The Social Nightmare: What You Can Do After a Bad First Impression

You’ve planned, rehearsed, and know exactly what you want to say. You are more than aware how critical a first impression can be. It all happens in the first few moments of meeting someone. You don’t have a lot of time, and yet, so much can occur in those precious few seconds.

Then you meet, and during those four seconds, you do “that thing” you hoped to avoid. You bomb the handshake, say something unintentionally insensitive, make a joke in poor taste, or say the wrong name.


Accept it and move on. Some first impressions don’t matter as much as others. You must make the distinction. You may have stumbled, but you could still have the opportunity to get right back up and continue with the conversation. Remain forward-thinking and don’t dwell.

Reestablish yourself. You still have the rest of the conversation ahead of you. Use this time to show the other person a different side of the “first-impression you.” If you tried to play up your sense of humor and told a flat joke, take a break from comedy. We all have different personalities, and you don’t want to rely too heavily on one aspect. Let yourself be multidimensional.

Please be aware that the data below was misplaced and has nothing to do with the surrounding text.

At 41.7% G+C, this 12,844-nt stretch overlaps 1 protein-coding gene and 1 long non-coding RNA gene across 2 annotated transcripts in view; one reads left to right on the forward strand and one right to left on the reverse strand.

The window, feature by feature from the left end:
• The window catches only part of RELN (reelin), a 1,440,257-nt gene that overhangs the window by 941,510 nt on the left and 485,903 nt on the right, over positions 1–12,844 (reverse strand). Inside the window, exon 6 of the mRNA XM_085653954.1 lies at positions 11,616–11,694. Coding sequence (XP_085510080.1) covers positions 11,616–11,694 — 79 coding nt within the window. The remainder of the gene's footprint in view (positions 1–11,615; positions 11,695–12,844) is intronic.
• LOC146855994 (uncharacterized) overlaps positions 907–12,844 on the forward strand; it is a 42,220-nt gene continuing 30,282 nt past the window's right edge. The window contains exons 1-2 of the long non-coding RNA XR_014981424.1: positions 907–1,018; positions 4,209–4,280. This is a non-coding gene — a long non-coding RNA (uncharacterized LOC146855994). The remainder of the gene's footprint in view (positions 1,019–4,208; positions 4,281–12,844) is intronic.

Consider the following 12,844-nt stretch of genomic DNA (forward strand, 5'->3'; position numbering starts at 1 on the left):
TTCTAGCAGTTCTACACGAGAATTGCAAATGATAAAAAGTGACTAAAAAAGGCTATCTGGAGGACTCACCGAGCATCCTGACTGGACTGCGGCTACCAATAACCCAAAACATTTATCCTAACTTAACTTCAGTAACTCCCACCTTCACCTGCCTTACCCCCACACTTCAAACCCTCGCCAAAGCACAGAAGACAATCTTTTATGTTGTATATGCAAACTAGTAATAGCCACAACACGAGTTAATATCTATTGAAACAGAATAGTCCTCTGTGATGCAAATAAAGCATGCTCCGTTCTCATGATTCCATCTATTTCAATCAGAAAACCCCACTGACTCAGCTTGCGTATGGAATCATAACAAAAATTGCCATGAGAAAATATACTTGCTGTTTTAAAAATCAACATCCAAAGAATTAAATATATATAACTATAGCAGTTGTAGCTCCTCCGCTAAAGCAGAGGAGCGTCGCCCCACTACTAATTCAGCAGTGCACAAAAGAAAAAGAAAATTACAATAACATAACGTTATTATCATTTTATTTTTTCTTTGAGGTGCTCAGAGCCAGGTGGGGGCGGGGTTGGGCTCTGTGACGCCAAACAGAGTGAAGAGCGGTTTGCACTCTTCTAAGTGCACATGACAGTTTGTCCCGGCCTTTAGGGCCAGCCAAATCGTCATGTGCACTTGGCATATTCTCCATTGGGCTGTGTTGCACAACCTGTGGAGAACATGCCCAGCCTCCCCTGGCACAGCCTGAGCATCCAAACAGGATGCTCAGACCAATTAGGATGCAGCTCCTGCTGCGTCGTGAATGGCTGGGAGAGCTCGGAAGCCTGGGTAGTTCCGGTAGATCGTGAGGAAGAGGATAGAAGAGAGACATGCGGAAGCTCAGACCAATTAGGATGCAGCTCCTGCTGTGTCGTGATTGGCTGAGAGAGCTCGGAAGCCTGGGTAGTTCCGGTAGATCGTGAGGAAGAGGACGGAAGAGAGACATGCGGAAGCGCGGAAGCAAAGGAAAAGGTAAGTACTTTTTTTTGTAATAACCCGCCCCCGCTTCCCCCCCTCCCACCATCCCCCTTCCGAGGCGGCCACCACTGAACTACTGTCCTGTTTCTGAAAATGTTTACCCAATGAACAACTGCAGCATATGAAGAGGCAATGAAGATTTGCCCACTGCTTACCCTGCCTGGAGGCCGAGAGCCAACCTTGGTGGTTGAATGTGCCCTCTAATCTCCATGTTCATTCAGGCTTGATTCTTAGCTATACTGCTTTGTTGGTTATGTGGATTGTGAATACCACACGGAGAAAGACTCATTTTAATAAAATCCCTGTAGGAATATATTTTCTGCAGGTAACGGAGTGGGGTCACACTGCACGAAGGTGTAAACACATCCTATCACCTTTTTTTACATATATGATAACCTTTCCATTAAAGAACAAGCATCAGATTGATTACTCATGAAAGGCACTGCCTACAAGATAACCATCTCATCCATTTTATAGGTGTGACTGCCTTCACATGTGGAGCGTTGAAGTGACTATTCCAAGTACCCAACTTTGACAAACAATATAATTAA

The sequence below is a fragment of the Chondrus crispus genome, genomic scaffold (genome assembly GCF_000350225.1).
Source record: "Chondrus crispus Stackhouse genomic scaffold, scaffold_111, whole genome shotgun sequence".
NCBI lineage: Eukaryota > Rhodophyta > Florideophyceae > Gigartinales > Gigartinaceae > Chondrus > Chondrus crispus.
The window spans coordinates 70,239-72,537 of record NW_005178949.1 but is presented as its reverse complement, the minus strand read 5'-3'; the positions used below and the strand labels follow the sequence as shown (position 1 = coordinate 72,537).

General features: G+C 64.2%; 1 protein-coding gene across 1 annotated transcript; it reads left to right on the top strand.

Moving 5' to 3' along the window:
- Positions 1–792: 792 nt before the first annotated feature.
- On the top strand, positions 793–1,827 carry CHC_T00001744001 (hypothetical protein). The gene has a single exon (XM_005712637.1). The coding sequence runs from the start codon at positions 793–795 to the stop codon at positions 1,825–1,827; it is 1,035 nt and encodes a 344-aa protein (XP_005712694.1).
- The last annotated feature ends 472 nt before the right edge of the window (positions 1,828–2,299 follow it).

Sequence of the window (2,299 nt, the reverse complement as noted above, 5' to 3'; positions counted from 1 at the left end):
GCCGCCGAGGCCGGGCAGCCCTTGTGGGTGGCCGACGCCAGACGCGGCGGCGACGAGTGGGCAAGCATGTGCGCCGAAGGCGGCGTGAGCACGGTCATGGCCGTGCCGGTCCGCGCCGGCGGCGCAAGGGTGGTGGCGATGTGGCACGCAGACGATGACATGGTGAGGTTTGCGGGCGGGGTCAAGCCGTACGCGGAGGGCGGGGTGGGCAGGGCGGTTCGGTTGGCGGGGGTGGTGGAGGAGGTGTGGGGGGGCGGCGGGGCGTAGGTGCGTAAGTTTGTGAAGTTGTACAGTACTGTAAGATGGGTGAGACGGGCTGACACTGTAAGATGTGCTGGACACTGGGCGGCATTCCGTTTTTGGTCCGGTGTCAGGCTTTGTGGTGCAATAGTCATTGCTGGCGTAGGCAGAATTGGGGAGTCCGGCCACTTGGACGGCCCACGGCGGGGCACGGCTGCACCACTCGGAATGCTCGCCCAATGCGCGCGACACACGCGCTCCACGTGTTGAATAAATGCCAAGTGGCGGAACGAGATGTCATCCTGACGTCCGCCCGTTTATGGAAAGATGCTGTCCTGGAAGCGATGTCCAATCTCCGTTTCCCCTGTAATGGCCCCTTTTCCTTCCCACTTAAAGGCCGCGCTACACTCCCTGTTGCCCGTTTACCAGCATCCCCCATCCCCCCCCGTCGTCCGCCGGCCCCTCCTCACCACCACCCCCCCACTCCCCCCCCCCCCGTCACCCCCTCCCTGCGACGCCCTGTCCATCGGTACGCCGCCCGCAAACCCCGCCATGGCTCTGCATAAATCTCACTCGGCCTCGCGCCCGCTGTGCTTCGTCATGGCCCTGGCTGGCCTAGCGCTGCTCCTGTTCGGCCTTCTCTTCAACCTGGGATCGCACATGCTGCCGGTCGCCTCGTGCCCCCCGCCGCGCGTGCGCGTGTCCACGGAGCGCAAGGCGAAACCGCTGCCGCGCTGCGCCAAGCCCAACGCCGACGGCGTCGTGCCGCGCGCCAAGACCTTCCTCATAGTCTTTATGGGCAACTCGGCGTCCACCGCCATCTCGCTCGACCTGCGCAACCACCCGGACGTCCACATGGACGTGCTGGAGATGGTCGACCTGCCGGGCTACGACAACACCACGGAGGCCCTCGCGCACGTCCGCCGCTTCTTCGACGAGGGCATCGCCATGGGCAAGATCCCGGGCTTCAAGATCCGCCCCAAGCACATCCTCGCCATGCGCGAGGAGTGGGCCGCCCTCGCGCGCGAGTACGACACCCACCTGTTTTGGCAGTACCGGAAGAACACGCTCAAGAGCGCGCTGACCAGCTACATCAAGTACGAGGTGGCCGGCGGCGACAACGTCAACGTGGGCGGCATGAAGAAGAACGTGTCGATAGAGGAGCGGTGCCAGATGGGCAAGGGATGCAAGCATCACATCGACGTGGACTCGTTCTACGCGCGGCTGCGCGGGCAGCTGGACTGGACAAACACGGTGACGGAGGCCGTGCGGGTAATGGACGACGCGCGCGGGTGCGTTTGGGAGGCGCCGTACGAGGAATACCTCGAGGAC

Apologize. There are instances where an apology may be necessary. The goal isn’t to draw more attention to the flub, but simply to acknowledge your mistake. A bad joke or the wrong name deserves a quick, “Sorry about that,” and maybe a brief explanation, if warranted — but refrain from making excuses. And, if you do apologize, be succinct and move on.

Give yourself a second chance. Remember, not every first impression is a last impression. Even if you screw up a first impression, you may have more opportunities to make up for it and build a strong relationship with the other person. Don’t be hard on yourself. The person on the other side knows how critical a first impression is and may be more than willing to look past a rocky start — but you have to be just as willing.